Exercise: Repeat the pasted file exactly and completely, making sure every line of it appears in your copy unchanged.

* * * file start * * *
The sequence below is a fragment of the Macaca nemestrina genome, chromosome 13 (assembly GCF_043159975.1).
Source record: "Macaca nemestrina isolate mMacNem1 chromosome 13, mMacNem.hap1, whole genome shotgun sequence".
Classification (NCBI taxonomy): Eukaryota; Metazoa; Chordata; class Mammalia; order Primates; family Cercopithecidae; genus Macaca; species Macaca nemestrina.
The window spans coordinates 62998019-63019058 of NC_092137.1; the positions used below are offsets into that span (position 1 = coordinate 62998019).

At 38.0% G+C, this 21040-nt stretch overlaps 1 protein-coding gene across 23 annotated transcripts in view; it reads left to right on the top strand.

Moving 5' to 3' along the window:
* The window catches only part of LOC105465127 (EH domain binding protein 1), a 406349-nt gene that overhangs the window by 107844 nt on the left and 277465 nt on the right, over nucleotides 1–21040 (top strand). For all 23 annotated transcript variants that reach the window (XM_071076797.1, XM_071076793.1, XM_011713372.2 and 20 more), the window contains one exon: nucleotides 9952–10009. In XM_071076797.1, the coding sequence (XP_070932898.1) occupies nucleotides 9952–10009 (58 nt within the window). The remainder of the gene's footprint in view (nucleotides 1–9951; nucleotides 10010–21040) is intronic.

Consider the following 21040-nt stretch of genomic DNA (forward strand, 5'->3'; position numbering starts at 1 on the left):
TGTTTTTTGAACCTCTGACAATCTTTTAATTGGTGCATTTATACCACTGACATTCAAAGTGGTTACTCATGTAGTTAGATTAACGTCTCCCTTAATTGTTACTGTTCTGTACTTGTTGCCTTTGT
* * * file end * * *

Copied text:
The sequence below is a fragment of the Macaca nemestrina genome, chromosome 13 (assembly GCF_043159975.1).
Source record: "Macaca nemestrina isolate mMacNem1 chromosome 13, mMacNem.hap1, whole genome shotgun sequence".
Classification (NCBI taxonomy): Eukaryota; Metazoa; Chordata; class Mammalia; order Primates; family Cercopithecidae; genus Macaca; species Macaca nemestrina.
The window spans coordinates 62998019-63019058 of NC_092137.1; the positions used below are offsets into that span (position 1 = coordinate 62998019).

At 38.0% G+C, this 21040-nt stretch overlaps 1 protein-coding gene across 23 annotated transcripts in view; it reads left to right on the top strand.

Moving 5' to 3' along the window:
* The window catches only part of LOC105465127 (EH domain binding protein 1), a 406349-nt gene that overhangs the window by 107844 nt on the left and 277465 nt on the right, over nucleotides 1–21040 (top strand). For all 23 annotated transcript variants that reach the window (XM_071076797.1, XM_071076793.1, XM_011713372.2 and 20 more), the window contains one exon: nucleotides 9952–10009. In XM_071076797.1, the coding sequence (XP_070932898.1) occupies nucleotides 9952–10009 (58 nt within the window). The remainder of the gene's footprint in view (nucleotides 1–9951; nucleotides 10010–21040) is intronic.

Consider the following 21040-nt stretch of genomic DNA (forward strand, 5'->3'; position numbering starts at 1 on the left):
TGTTTTTTGAACCTCTGACAATCTTTTAATTGGTGCATTTATACCACTGACATTCAAAGTGGTTACTCATGTAGTTAGATTAACGTCTCCCTTAATTGTTACTGTTCTGTACTTGTTGCCTTTGT